Tire nuts being removed by tire gun

Tire Service at Scott’s U-Save

If you want help choosing what tire would be best for your vehicle and driving style, the experts at Scott’s U-Save in the Chicagoland area can help! We have three different locations, two in Illinois (New Lenox and Steger) and one in Indiana (Schererville).

Call or schedule an appointment with our friendly team, and we’ll ensure that you’re pleased with your tires when you drive off our lot!

Why is my Car Leaking Oil?

There are a few fluids that are vital to a vehicle, the most important one being oil. It keeps the moving parts in the engine lubricated, preventing excess friction and wear. Without oil, your engine would not be able to run very long.

Oil is pumped in a loop through the motor to lubricate the motion of internal engine parts such as pistons, valves, crankshafts, and other vital engine components. Engine oil also absorbs heat while preventing friction between metal parts, which keeps the motor from reaching a dangerous temperature. 

It should be no surprise that leaking oil can cause problems down the line. Losing oil from a leak decreases the amount in the oil loop, and that can get to a dangerous level if not fixed or refilled. Running with low oil can cause numerous issues, including accelerated wear on components, increased engine temperatures, and decreased performance/efficiency.

How do I Know if I Have an Oil Leak? 

It’s often easy to see if you have an oil leak, as they’re usually noticeable in puddles of oil under the car or wet components in an engine bay. The trouble comes when trying to find where the leak is and why it’s happening. 

The oiling system directs oil through the engine block and cylinder head. Gaskets and seals throughout the engine keep oil inside. Over time, these seals can wear out and fail. Hundreds of potential failure points can cause an oil leak. 

While most oil leaks are slow and won’t cause immediate issues, letting them linger and allowing oil to leak can cause costly repairs in the future. 

Leaking oil can cause telltale signs such as a burning smell, drips under your car, or sounds of grinding and metal on metal when the oil level gets dangerously low.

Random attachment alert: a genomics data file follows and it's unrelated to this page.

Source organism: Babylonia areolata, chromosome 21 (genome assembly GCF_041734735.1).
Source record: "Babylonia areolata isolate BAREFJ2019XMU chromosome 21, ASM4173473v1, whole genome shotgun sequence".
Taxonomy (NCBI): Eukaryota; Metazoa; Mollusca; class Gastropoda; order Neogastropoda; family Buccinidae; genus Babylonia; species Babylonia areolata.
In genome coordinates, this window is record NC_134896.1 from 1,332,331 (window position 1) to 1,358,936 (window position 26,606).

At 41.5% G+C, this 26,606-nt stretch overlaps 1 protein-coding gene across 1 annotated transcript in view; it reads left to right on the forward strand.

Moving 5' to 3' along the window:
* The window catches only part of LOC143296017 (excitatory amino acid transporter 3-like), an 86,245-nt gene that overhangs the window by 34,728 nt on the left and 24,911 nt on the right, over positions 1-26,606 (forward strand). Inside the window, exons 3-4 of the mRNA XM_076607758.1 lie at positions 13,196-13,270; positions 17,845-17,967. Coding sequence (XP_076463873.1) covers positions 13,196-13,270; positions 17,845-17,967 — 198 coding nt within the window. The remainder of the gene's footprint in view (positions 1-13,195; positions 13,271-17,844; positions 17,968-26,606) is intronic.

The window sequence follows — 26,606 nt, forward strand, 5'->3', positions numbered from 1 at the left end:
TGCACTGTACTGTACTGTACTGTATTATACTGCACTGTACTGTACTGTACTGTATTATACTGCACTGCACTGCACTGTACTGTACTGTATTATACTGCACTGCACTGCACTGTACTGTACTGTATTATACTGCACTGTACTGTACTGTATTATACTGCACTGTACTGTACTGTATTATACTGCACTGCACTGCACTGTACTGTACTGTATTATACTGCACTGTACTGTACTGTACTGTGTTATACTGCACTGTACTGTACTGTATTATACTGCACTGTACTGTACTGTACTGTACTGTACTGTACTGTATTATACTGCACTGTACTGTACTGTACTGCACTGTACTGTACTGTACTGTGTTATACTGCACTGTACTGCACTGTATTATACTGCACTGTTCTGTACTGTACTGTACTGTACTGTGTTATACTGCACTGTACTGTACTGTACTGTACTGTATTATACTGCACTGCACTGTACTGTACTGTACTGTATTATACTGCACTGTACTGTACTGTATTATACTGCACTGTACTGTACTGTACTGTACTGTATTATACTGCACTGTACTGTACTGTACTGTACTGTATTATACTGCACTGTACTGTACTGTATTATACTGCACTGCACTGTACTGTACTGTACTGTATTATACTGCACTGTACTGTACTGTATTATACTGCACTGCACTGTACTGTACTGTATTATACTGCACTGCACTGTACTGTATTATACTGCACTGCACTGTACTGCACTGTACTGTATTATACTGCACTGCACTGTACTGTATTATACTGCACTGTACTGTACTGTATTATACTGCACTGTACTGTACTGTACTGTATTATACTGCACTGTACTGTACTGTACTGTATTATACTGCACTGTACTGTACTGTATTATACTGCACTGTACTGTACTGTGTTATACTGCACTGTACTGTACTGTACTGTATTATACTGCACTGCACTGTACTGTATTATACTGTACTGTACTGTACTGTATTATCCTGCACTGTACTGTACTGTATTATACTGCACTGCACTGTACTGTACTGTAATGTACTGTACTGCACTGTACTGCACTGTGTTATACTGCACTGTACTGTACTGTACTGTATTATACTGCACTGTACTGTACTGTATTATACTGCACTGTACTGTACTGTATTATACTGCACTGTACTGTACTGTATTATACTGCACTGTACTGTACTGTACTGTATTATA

Luckily, there are a few common causes that are most often the culprit, and this makes it a bit easier to narrow down. 

Damaged Gaskets

The gaskets in an engine are responsible for sealing the surface between two components. Commonly made of rubber, silicone, or similar material, these seals can degrade over time and eventually fail due to high heat, pressure, contaminated oil, and everyday wear. 

Gaskets/seals are used throughout the engine. If you have an oil leak, check the visible connection points and look for failing gaskets around the valve cover, oil pan, timing cover, and cylinder head. 

When a gasket fails, oil can leak from these connections and make its way out of the motor’s oil loop. 

Proactively changing gaskets at the first sign of a leak is the most effective way to prevent oil loss. Using high-quality synthetic oil can extend the life of the material.

Engine without valve cover

Faulty or Damaged Oil Pan

The oil pan sits at the bottom of the engine and acts as a reservoir for the vehicle’s oil. With their location at the very bottom of the engine, oil pans can take damage from rocks, collisions, and large bumps. This can cause a crack or failure in the pan and allow oil to leak right below it. 

If you notice a leak right below the engine, the oil pan could very well be the cause. Keep an eye out for signs of damage on your oil pan or visible oil dripping down from the pan’s gasket and connection. 

Improper Installation

The oil system is highly pressurized and has a knack for finding any way to allow oil to exit the engine. This makes the improper installation of parts a common cause of oil leaks. 

Whether the oil pan is bolted too tight or the valve cover isn’t tightened equally, these small mistakes can cause oil to make its way through the seals and out of the oil loop. 

Ensuring correct installation and use of gaskets is the obvious way to avoid this. When installing new parts within the oil system, make sure even tightening is being used, proper gaskets are being installed, and the correct torque specifications are being followed. 

Oil Leak Repair at Scott’s U-Save

Suspect an oil leak in your vehicle? Do you notice symptoms of low oil but can’t tell where the oil is going? The experienced technicians at Scott’s U-Save have your back. Come visit us at any of our three locations to get quality service and peace of mind.